I used to belong to a women’s book club. The women were old enough to be my grandmothers, but welcomed me into their genteel circle. They were the wives of former ambassadors and retired oil tycoons. Despite their wealth, the reading options were remarkably limited. The women sustained themselves contentedly on a steady diet of Jane Austen, followed by tea and sandwiches. I thought of quitting, and confided this to the sexagenarian whom I had met in a bookstore and who had invited me to join her club. She persuaded me that the women would really love it if I introduced them to someone fresh and new; this was why she had invited me in the first place. And so it was that I introduced them to the stories of Alice Munro.
I found myself reflecting on this experience as I read the title story from Munro’s “The View from Castle Rock”. The story opens with the longing of Old James to migrate from Scotland to America with his family. On a visit to Edinburgh, Old James takes his young son, Andrew, up the steps of the Castle, points to an area of land in the distance and calls it, “America”.
Once his dream of traveling to America is realized – that is, the minute he steps onto the boat and is assured that it will indeed take him safely there – Old James discovers within himself an immediate nostalgia for his past. And so he spends the entire journey talking his ancestral history out loud to anyone who would listen. He is a fine oral historian, and he frets over whether future generations of his family will even remember their past.
But Old James’ story-telling frustrates and embarrasses his children; they do not understand how this man who has gone from cajoling and wheedling them into fulfilling his long-held dream of migration, is suddenly nostalgic for the past. But I understand Old James. In the same way that I intuited that while Jane Austen represented a time that I would never know, her writings fulfilled a nostalgic longing for these gentrified island women.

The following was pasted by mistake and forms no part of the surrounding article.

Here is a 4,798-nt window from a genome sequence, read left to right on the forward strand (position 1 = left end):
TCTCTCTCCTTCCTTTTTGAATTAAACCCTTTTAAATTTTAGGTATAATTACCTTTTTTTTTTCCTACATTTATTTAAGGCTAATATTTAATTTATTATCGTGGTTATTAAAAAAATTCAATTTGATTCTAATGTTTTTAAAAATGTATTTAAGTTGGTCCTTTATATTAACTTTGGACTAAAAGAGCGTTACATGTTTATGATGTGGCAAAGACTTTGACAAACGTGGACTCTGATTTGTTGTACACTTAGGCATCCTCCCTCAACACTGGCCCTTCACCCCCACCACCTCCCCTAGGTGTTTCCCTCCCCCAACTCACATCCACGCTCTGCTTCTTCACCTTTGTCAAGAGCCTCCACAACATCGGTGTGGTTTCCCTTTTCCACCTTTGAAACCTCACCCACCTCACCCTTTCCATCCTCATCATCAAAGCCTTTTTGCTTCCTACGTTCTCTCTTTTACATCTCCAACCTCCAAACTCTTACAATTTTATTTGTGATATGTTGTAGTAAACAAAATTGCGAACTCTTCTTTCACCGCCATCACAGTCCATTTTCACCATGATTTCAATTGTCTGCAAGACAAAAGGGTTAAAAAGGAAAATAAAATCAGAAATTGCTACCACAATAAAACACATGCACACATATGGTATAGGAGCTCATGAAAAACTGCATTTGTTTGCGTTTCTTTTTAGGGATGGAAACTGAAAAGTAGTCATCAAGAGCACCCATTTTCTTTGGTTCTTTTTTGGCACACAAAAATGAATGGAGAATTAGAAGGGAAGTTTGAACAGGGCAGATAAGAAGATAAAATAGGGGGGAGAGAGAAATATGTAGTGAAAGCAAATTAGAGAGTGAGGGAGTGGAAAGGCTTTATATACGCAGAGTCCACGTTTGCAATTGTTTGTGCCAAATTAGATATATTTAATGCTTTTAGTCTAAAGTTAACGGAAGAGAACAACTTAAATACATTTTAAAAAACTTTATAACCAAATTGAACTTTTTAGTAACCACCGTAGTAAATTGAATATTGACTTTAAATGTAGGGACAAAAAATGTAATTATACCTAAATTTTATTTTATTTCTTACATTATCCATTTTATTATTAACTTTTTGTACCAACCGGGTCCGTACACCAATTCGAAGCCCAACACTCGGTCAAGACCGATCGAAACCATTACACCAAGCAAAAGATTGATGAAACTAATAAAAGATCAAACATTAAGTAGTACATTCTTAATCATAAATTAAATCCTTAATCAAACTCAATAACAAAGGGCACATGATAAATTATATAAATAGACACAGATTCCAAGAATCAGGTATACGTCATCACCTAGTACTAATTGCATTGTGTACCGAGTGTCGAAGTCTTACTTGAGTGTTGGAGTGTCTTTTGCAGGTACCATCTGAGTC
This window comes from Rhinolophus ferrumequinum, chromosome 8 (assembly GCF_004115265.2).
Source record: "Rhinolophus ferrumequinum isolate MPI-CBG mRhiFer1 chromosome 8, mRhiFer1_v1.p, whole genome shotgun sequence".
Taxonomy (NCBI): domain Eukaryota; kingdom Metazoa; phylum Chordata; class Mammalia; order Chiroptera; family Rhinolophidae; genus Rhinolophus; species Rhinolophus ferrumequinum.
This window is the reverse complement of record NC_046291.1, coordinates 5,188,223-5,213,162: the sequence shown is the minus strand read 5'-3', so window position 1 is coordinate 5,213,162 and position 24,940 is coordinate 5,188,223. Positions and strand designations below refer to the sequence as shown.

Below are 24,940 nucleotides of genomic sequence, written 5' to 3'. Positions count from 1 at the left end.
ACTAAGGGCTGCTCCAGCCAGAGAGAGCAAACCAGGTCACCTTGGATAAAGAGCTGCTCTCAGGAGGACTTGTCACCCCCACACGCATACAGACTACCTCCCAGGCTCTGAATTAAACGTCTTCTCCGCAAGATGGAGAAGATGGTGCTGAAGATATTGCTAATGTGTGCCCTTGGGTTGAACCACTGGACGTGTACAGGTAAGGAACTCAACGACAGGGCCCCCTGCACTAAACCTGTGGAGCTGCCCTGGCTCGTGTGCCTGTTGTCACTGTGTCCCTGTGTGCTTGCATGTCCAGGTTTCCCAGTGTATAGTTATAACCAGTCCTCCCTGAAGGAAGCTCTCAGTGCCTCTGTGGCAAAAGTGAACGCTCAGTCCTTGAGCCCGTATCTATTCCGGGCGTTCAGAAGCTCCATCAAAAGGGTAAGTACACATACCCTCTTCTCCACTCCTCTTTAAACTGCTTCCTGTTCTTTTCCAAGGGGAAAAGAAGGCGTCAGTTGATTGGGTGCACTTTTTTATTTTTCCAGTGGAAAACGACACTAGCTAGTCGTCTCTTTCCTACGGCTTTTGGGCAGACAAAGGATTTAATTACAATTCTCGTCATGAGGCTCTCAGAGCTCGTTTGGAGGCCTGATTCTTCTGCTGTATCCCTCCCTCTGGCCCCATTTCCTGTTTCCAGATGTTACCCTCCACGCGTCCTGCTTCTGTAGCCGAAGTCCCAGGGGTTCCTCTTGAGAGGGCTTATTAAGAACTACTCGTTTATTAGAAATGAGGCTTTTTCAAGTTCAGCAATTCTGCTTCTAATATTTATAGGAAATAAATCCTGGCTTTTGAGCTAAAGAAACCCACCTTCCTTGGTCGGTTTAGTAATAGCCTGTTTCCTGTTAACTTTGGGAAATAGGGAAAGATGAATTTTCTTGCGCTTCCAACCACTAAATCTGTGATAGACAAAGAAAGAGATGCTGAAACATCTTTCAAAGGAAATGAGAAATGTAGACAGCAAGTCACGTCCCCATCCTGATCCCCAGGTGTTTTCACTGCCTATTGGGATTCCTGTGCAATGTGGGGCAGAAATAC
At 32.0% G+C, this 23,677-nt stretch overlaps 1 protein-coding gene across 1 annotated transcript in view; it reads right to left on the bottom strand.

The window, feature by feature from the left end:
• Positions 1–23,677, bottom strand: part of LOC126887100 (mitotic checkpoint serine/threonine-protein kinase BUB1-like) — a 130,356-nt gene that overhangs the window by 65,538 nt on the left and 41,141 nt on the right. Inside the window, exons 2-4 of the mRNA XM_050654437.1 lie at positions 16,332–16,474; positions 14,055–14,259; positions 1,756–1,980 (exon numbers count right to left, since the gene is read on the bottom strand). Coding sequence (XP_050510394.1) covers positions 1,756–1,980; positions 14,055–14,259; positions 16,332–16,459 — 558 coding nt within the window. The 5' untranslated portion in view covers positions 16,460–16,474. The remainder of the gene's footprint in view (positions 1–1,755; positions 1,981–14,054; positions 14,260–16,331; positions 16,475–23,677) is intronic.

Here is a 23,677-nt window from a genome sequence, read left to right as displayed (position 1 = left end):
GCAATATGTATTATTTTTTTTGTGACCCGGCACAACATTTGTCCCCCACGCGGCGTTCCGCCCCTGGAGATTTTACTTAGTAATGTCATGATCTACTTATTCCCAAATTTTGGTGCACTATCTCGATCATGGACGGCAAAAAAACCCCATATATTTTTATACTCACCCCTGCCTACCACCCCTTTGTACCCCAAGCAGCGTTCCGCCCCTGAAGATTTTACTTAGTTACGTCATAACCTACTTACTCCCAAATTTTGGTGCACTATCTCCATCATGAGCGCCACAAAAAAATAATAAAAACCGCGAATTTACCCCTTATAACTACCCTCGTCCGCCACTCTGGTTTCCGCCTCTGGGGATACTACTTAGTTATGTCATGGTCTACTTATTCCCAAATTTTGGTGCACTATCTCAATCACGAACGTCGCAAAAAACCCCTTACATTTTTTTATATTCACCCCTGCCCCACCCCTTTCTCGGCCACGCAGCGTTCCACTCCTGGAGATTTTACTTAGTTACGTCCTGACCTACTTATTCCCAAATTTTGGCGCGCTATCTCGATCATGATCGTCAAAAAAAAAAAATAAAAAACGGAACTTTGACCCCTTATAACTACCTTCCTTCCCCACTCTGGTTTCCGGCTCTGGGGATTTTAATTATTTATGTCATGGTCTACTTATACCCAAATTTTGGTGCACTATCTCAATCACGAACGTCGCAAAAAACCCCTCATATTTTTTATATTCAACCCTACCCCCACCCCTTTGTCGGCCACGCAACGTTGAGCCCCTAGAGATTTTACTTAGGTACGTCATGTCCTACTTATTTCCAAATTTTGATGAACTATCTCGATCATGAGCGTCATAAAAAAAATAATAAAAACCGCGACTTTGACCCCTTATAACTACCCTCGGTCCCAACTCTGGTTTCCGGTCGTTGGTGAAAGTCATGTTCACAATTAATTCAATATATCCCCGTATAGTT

Old James’ son, Walter, is also documenting history, but like a younger generation of immigrant, his focus remains squarely on the present. For the entire trip, he neither dwells on the past nor looks to the future. He describes life as it is unfolding right now. It is not until he sets sight on America that he allows himself to contemplate possibilities. His siblings go through a similar process of awareness of being immigrants in the land of opportunity. Agnes, his sister-in-law, recognizes that she can remain with the limited but kindly Andrew whom she picked for the very reason that he would never leave her, or she could run off with the doctor who delivered her baby in transit. Andrew recognizes that he does have the option to leave. And in America, odd, shy Mary eventually finds herself a husband.
Old James’ history includes men who talked to the spirits. And the spirits tell him that his first grandson, Young James, will not survive in America. Perhaps this is why Munro allows this child to be so vividly alive throughout the story. Migration is a matter of life and death.
Alice Munro is now 76 years old, probably about as old as Old James, and finally ready to document her own family’s history. For many immigrants, this kind of looking back can only occur once they are through with the struggles associated with their family’s survival, once they have overcome discrimination and racism, and have finally gained a sense of belonging.
I am reminded of an uncle who would become very annoyed whenever anyone around him waxed nostalgic. His first question would be, “but would you want to go back and live there?” And of course the answer right now is “No”. But some day I will want to return to that island. It will probably be developed beyond all recognition. But my memories of how it used to be will be intact.